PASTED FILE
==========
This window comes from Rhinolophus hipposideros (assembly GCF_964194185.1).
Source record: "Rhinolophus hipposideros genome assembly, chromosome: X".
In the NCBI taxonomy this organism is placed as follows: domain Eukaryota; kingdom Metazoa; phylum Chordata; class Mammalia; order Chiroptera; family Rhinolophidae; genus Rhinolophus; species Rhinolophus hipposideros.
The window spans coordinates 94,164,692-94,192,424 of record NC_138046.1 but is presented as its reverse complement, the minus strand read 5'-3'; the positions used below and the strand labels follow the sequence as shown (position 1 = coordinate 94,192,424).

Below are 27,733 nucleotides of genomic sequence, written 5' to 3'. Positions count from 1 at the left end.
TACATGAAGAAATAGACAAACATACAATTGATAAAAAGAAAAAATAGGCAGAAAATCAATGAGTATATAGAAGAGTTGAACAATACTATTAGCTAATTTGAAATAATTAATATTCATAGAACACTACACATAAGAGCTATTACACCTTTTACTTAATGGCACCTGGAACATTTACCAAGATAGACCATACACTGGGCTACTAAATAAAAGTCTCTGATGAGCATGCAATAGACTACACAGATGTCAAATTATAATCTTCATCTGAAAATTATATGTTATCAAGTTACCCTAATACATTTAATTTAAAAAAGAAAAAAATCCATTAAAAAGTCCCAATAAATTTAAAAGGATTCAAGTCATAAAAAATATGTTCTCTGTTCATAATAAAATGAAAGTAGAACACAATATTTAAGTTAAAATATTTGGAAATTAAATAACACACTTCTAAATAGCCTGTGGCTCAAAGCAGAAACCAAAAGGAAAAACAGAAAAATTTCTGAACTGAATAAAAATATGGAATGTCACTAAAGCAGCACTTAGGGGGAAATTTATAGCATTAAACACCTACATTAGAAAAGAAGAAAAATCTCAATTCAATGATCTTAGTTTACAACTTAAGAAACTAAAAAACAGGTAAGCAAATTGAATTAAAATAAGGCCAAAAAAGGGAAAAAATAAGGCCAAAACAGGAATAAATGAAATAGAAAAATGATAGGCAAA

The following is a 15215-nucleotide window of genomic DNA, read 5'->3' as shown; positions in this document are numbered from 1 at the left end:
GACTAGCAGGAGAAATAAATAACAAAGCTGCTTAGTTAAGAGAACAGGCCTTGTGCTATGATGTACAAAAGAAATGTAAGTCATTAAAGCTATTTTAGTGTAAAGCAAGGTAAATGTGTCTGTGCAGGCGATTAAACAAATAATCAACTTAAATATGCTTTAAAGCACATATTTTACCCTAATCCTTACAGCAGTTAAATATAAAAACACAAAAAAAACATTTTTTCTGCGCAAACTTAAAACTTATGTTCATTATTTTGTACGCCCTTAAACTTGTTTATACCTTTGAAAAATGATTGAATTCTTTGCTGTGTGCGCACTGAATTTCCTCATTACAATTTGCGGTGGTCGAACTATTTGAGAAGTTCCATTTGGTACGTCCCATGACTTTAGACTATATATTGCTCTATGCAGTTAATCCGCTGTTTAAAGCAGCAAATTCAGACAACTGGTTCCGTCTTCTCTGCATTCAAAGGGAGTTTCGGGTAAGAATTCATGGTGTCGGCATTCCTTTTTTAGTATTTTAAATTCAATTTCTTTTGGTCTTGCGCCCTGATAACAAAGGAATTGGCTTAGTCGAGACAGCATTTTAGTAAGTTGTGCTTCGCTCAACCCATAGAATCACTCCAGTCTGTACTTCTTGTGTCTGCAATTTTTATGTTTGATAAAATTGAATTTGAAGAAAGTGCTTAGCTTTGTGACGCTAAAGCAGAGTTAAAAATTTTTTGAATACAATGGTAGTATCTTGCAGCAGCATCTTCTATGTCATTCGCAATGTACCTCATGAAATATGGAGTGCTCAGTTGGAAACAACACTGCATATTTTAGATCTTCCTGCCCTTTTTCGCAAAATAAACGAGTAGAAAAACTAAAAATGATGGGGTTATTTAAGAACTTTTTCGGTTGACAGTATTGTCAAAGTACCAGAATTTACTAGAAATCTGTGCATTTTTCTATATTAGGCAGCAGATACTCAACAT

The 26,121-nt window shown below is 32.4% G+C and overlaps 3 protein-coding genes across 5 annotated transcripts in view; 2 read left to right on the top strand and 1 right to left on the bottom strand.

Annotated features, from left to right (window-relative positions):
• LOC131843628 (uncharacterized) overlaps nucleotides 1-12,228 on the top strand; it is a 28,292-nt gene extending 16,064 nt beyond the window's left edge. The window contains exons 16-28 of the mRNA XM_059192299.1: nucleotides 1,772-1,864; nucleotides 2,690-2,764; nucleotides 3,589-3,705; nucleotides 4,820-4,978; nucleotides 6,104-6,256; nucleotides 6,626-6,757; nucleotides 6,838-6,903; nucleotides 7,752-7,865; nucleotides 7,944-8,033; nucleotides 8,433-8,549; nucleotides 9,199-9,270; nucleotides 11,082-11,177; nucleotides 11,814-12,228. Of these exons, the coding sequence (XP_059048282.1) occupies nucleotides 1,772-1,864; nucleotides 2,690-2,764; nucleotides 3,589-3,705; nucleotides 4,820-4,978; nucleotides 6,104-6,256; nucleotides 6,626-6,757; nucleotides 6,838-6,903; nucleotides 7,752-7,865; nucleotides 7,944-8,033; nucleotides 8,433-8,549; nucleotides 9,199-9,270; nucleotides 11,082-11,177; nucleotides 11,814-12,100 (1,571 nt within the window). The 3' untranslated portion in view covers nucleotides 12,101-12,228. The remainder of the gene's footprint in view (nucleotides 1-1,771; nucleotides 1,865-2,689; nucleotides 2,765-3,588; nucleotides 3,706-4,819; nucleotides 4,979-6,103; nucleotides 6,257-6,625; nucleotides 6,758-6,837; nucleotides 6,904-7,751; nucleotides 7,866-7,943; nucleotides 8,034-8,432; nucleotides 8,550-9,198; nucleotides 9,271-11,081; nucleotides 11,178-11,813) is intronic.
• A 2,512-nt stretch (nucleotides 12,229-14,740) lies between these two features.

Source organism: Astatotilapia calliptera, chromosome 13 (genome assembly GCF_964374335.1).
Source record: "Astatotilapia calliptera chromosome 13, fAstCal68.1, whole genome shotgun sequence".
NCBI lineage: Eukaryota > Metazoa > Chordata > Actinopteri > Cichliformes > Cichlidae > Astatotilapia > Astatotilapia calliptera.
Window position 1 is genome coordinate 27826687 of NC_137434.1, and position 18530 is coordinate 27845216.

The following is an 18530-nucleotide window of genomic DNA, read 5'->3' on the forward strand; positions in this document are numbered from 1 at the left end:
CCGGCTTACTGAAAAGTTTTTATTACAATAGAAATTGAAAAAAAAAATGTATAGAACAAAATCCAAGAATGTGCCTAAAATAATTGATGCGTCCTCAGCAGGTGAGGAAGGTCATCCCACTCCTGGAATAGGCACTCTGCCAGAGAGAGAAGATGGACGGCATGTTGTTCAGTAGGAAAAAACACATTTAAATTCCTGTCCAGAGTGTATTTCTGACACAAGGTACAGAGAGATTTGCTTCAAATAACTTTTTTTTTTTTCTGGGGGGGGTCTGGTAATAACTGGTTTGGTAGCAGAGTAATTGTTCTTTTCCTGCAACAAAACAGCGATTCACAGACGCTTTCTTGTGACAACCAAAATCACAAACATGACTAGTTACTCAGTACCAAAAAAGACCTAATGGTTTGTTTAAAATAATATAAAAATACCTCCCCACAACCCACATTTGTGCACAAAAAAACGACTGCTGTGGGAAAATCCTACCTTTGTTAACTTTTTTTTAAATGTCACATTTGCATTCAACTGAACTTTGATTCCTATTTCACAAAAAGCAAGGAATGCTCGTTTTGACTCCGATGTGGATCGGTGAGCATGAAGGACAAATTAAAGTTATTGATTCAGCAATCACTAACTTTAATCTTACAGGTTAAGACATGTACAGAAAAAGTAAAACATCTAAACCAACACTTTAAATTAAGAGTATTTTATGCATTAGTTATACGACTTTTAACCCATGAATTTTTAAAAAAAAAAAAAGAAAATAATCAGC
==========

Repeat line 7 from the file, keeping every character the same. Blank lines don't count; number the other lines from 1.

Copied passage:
The following is a 15215-nucleotide window of genomic DNA, read 5'->3' as shown; positions in this document are numbered from 1 at the left end: